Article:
Corbyn allies lash Labour deputy chief for criticizing response to anti-Semitism
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State watchdog said to contact up to 100 officials in probe

Corbyn allies lash Labour deputy chief for criticizing response to anti-Semitism

General Secretary Jennie Formby, who is alleged to have interfered in party probes of anti-Semitism, accuses Tom Watson of ‘traducing’ her reputation as she undergoes chemotherapy

Britain's opposition Labour Party leader Jeremy Corbyn, left, talks with deputy leader Tom Watson, during the start of the party's annual conference in Liverpool, England, September 23, 2018. (Stefan Rousseau/PA via AP)
Britain's opposition Labour Party leader Jeremy Corbyn, left, talks with deputy leader Tom Watson, during the start of the party's annual conference in Liverpool, England, September 23, 2018. (Stefan Rousseau/PA via AP)

A top UK Labour official alleged to have interfered in probes of anti-Semitism within the party lashed out at Labour’s deputy leader for asking her to provide him with the party’s response to a government anti-racism monitor investigating the opposition party.

Allies of UK Labour leader Jeremy Corbyn on Friday rallied to the defense of top Labour officials alleged to have interfered in probes of anti-Semitism within the party.

In a BBC program aired Wednesday, eight former Labour officials accused Corbyn and his closest aides of seeking to defend party members accused of anti-Semitism. Among those accused of interfering in the internal party investigations were Labour Communications Director Seumas Milne and General Secretary Jennie Formby.

Labour has been dismissive of the allegations, denying it is anti-Semitic and claiming the former staffers had an axe to grind.

Following the program, deputy Labour leader Tom Watson asked Formby to make available to him materials the party has shared with the Equality and Human Rights Commission, the British government’s watchdog on racism that is investigating Corbyn for his handling of hate speech and hate crimes within the party.

Watson, who has been vocal in condemning anti-Semitism in Labour, also said the party had “smeared” the former officials who appeared in the BBC program, according to The Guardian.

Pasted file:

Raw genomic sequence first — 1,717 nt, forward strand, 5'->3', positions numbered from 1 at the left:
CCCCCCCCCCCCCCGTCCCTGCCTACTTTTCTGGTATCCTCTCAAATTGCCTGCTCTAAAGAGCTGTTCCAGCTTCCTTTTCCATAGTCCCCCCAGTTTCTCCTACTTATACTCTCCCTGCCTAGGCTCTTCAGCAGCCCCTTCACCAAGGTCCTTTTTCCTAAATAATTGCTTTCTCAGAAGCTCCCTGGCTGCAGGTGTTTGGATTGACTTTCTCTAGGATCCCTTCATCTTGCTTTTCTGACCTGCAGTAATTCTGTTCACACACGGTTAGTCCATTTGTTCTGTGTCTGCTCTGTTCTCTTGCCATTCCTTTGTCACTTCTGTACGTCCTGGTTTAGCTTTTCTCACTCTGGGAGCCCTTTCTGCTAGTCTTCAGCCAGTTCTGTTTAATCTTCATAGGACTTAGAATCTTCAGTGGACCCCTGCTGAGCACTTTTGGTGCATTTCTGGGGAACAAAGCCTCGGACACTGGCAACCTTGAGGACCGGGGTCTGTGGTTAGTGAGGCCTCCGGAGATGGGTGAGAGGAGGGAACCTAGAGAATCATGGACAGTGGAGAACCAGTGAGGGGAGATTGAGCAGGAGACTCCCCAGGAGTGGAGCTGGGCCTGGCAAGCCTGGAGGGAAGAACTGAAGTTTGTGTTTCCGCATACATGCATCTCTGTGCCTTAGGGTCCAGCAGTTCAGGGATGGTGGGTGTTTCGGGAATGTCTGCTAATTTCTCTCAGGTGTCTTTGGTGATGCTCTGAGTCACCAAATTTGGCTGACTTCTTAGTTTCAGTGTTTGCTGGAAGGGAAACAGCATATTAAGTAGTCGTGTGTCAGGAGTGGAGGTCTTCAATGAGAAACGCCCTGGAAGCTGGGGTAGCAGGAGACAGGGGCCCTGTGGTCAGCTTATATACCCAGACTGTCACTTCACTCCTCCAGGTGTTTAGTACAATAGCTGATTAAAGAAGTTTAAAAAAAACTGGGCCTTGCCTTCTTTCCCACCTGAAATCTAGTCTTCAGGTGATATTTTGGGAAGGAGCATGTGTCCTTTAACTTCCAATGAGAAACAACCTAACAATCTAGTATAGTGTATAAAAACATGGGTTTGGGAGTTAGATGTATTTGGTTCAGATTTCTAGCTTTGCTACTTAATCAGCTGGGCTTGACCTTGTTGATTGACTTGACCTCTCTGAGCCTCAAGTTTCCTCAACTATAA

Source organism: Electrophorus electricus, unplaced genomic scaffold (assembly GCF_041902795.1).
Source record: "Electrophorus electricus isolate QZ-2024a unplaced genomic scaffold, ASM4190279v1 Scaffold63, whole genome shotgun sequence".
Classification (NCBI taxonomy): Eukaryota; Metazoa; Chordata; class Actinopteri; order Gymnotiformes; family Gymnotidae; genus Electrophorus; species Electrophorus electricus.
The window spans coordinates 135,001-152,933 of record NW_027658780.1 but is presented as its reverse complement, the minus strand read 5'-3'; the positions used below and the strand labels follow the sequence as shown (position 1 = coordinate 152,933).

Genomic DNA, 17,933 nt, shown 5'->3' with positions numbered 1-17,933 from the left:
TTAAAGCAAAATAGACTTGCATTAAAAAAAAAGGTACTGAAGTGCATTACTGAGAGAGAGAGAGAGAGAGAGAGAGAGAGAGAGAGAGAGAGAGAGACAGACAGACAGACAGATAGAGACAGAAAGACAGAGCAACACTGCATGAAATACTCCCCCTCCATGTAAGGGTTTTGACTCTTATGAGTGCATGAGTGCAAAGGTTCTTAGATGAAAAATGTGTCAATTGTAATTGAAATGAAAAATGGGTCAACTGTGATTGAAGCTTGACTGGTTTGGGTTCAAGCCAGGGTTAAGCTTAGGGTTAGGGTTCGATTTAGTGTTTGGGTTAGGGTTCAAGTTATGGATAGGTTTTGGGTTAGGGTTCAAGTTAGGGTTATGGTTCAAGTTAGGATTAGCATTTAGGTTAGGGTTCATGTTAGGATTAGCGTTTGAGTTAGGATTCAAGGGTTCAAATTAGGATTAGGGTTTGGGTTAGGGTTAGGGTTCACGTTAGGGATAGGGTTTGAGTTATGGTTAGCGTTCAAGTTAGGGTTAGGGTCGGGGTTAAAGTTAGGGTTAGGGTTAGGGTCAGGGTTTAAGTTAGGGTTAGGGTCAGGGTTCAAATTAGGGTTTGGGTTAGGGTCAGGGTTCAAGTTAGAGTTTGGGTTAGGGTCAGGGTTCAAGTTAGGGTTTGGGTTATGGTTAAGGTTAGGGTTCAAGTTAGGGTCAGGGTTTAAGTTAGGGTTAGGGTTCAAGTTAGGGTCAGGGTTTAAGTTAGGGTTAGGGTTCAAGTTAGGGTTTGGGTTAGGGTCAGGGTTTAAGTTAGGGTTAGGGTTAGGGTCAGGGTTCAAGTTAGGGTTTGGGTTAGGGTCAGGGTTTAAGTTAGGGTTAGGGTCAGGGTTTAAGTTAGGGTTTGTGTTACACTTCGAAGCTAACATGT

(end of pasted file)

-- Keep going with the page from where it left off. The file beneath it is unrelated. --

Jennie Formby at the 2016 Labour Party conference. (Wikimedia commons/Rwendland)

Formby hit back at Watson, saying in a letter she was “very disappointed” by his response and accusing him of abusing his “considerable platform.”

“Traducing my reputation and publicly attacking me when you know I am undergoing chemotherapy and am unable to respond in the media, is another example of the inappropriate way in which you choose to discuss the issue,” she said.

Formby defended the party’s efforts to address the problem and accused Watson of being “complicit in creating a perception” that anti-Semitism is more prevalent in Labour than British society at large.

“This is deeply irresponsible for the deputy leader of a party which seeks to be in Government, and risks exacerbating the fear that Jewish communities will feel,” she said.

She also said the BBC program was the first she heard of the “distress suffered by some of our former staff members,” while denying she was withholding from him Labour’s response to the EHRC and that she deleted emails relating to anti-Semitism in the party.

Meanwhile the Guardian reported that the EHRC was seeking to hear from up to 100 Labour officials in its investigation of the party, including staffers, members of the national executive committee and the figures who spoke to the BBC.

It has reportedly warned those it has contacted that withholding information from the committee could constitute a criminal offense.

Formby’s complaints against Watson were echoed by a number of top Labour members allied with Corbyn, who rallied to her defense.

“I just don’t understand why the deputy leader of the Labour Party uses the media to demand information from Labour’s General Secretary @JennieGenSec, which has already been offered to him,” Shadow Chancellor John McDonnell wrote on Twitter.

“It goes beyond my understanding that he does so when he knows she’s undergoing chemotherapy,” he added.

Claudia Webbe, a member of Labour’s governing body, said Watson’s response was not befitting of a deputy party leader and said he should consider his position.

Accusations of hostility toward Jews have riven Labour since the far-left Corbyn, a longtime Palestinian supporter, became party leader in 2015.

Corbyn’s opponents say criticism of Israel by some Labour members — especially those who joined after Corbyn took the helm — has strayed over the line into anti-Semitism and claim the party has not taken the issue seriously.

The party condemned the BBC documentary, broadcast Wednesday night, saying it contained “deliberate and malicious representations.” It alleged the former staffers who took part had “personal and political axes to grind.”

But many Labour lawmakers expressed dismay at the allegations.

Watson said anti-Semitism was “a sickness in our party” that had to be dealt with.

Watson told the BBC there was a feeling “that there’s almost a permissive culture that people can use anti-Jewish, racist language both in our meetings and to each other on social media. And we’ve failed to address that properly.”

The Jewish Labour Movement (JLM), the party’s Jewish affiliate, told Sky News on Thursday that 30 current and former staff members, as well as party officers, have reported to the group about their encounters with anti-Semitism, even though the Labour Party is “very keen on silencing those who wish to come forward.”

JLM, Sky reported, is gathering testimony to submit to the EHRC.

AP contributed to this report.

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